Oren Yifa, Karen Weisinger, Elad Bassat, Hanjun Li, David Kain, Haim Barr, Noga Kozer, Alexander Genzelinakh, Dana Rajchman, Tamar Eigler, Kfir Baruch Umansky, Daria Lendengolts, Ori Brener, Nenad Bursac, Eldad Tzahor
The ciliopathies are a group of phenotypically overlapping disorders caused by structural or functional defects in the primary cilium. Although disruption of numerous signaling pathways and cellular trafficking events have been implicated in ciliary pathology, treatment options for affected individuals remain limited. Here, we performed a genome-wide RNAi (RNA interference) screen to identify genetic suppressors of BBS4, one of the genes mutated in Bardet-Biedl syndrome (BBS). We discovered 10 genes that, when silenced, ameliorate BBS4-dependent pathology. One of these encodes USP35, a negative regulator of the ubiquitin proteasome system, suggesting that inhibition of a deubiquitinase, and subsequent facilitation of the clearance of signaling components, might ameliorate BBS-relevant phenotypes. Testing of this hypothesis in transient and stable zebrafish genetic models showed this posit to be true; suppression or ablation of usp35 ameliorated hallmark ciliopathy defects including impaired convergent extension (CE), renal tubule convolution, and retinal degeneration with concomitant clearance of effectors such as β-catenin and rhodopsin. Together, our findings reinforce a direct link between proteasome-dependent degradation and ciliopathies and suggest that augmentation of this system might offer a rational path to novel therapeutic modalities.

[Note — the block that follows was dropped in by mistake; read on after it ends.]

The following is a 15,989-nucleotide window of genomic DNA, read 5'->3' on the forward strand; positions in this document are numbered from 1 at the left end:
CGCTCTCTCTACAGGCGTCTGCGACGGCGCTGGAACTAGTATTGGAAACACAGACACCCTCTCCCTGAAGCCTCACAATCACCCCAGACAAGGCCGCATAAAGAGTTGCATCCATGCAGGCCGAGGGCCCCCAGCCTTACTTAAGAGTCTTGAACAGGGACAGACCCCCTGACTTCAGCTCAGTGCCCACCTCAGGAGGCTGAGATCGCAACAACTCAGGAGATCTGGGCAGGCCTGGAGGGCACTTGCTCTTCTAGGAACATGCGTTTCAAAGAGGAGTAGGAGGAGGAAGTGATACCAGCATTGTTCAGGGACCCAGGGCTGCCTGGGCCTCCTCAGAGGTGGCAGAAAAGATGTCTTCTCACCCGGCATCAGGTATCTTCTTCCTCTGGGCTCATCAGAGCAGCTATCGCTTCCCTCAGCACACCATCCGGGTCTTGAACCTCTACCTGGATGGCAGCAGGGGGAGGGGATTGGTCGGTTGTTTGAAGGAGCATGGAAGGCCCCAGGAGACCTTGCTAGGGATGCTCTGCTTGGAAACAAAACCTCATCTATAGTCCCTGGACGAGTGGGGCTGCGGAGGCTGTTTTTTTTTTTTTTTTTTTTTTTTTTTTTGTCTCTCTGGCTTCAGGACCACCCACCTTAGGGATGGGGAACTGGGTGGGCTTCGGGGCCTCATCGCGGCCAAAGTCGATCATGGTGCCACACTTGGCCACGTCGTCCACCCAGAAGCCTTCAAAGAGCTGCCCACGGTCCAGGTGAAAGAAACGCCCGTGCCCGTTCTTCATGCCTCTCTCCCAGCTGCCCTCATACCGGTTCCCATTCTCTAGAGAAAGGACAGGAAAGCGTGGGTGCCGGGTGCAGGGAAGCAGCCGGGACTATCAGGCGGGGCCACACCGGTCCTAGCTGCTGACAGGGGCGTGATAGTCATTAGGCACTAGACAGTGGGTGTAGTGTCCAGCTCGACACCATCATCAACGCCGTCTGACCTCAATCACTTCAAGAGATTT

I-Chun Tsai, Kevin A. Adams, Joyce A. Tzeng, Omar Shennib, Perciliz L. Tan, Nicholas Katsanis
Conventional treatments for inflammatory bowel disease (IBD) have multiple potential side effects. Therefore, alternative treatments are desperately needed. This work demonstrated that systemic administration of exosomes from human bone marrow-derived mesenchymal stromal cells (MSC-Exos) significantly mitigated colitis in various models of IBD. MSC-Exos treatment downregulated inflammatory responses, maintained intestinal barrier integrity and polarized M2b macrophages, but did not favor intestinal fibrosis. Mechanistically, infused MSC-Exos mainly acted on colonic macrophages and macrophages from colitic colons acquired obvious resistance to inflammatory re-stimulation when prepared from mice treated with MSC-Exos versus untreated mice. The beneficial effect of MSC-Exos was blocked by macrophage depletion. Besides, the induction of IL-10 production from macrophages was partially involved in the beneficial effect of MSC-Exos. MSC-Exos were enriched in proteins involved in regulating multiple biological processes associated with the anti-colitic benefit of MSC-Exos. Particularly, metallothionein-2 in MSC-Exos was required for the suppression of inflammatory responses. Taken together, MSC-Exos are critical regulators of inflammatory responses and may be promising candidates for IBD treatment.